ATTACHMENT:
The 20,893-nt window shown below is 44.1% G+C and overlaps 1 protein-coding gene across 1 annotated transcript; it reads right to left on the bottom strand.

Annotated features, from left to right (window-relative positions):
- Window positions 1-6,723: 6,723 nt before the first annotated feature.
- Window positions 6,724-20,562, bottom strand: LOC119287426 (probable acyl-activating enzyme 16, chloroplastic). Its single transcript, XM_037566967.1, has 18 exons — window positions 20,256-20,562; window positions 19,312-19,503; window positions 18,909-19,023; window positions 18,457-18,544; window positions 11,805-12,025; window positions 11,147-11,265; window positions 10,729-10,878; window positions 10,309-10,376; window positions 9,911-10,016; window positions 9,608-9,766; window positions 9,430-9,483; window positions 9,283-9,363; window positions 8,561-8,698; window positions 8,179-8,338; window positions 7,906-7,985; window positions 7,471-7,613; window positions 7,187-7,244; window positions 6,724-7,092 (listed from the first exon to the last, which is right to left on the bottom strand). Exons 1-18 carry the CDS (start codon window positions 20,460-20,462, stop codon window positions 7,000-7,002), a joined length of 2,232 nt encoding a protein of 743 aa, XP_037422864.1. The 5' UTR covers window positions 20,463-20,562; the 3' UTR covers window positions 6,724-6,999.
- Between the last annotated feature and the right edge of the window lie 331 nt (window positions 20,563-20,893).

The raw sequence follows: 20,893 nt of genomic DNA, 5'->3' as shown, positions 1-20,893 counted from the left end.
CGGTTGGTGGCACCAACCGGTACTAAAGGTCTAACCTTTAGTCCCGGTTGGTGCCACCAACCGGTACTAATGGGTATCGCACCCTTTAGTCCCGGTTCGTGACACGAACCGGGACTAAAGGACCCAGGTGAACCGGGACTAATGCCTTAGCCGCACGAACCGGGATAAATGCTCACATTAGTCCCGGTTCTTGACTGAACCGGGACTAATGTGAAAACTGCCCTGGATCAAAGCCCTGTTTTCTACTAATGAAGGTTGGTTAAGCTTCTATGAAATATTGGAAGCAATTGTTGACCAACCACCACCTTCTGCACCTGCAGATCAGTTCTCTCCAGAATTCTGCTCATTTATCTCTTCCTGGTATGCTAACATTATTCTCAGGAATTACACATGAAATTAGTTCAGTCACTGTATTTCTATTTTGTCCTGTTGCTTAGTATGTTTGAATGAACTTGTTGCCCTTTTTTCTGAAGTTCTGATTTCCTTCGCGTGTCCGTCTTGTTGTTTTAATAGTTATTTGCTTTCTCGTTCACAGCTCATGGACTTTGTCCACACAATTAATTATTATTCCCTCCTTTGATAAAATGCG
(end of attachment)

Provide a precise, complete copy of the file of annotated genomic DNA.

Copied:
The 20,893-nt window shown below is 44.1% G+C and overlaps 1 protein-coding gene across 1 annotated transcript; it reads right to left on the bottom strand.

Annotated features, from left to right (window-relative positions):
- Window positions 1-6,723: 6,723 nt before the first annotated feature.
- Window positions 6,724-20,562, bottom strand: LOC119287426 (probable acyl-activating enzyme 16, chloroplastic). Its single transcript, XM_037566967.1, has 18 exons — window positions 20,256-20,562; window positions 19,312-19,503; window positions 18,909-19,023; window positions 18,457-18,544; window positions 11,805-12,025; window positions 11,147-11,265; window positions 10,729-10,878; window positions 10,309-10,376; window positions 9,911-10,016; window positions 9,608-9,766; window positions 9,430-9,483; window positions 9,283-9,363; window positions 8,561-8,698; window positions 8,179-8,338; window positions 7,906-7,985; window positions 7,471-7,613; window positions 7,187-7,244; window positions 6,724-7,092 (listed from the first exon to the last, which is right to left on the bottom strand). Exons 1-18 carry the CDS (start codon window positions 20,460-20,462, stop codon window positions 7,000-7,002), a joined length of 2,232 nt encoding a protein of 743 aa, XP_037422864.1. The 5' UTR covers window positions 20,463-20,562; the 3' UTR covers window positions 6,724-6,999.
- Between the last annotated feature and the right edge of the window lie 331 nt (window positions 20,563-20,893).

The raw sequence follows: 20,893 nt of genomic DNA, 5'->3' as shown, positions 1-20,893 counted from the left end.
CGGTTGGTGGCACCAACCGGTACTAAAGGTCTAACCTTTAGTCCCGGTTGGTGCCACCAACCGGTACTAATGGGTATCGCACCCTTTAGTCCCGGTTCGTGACACGAACCGGGACTAAAGGACCCAGGTGAACCGGGACTAATGCCTTAGCCGCACGAACCGGGATAAATGCTCACATTAGTCCCGGTTCTTGACTGAACCGGGACTAATGTGAAAACTGCCCTGGATCAAAGCCCTGTTTTCTACTAATGAAGGTTGGTTAAGCTTCTATGAAATATTGGAAGCAATTGTTGACCAACCACCACCTTCTGCACCTGCAGATCAGTTCTCTCCAGAATTCTGCTCATTTATCTCTTCCTGGTATGCTAACATTATTCTCAGGAATTACACATGAAATTAGTTCAGTCACTGTATTTCTATTTTGTCCTGTTGCTTAGTATGTTTGAATGAACTTGTTGCCCTTTTTTCTGAAGTTCTGATTTCCTTCGCGTGTCCGTCTTGTTGTTTTAATAGTTATTTGCTTTCTCGTTCACAGCTCATGGACTTTGTCCACACAATTAATTATTATTCCCTCCTTTGATAAAATGCG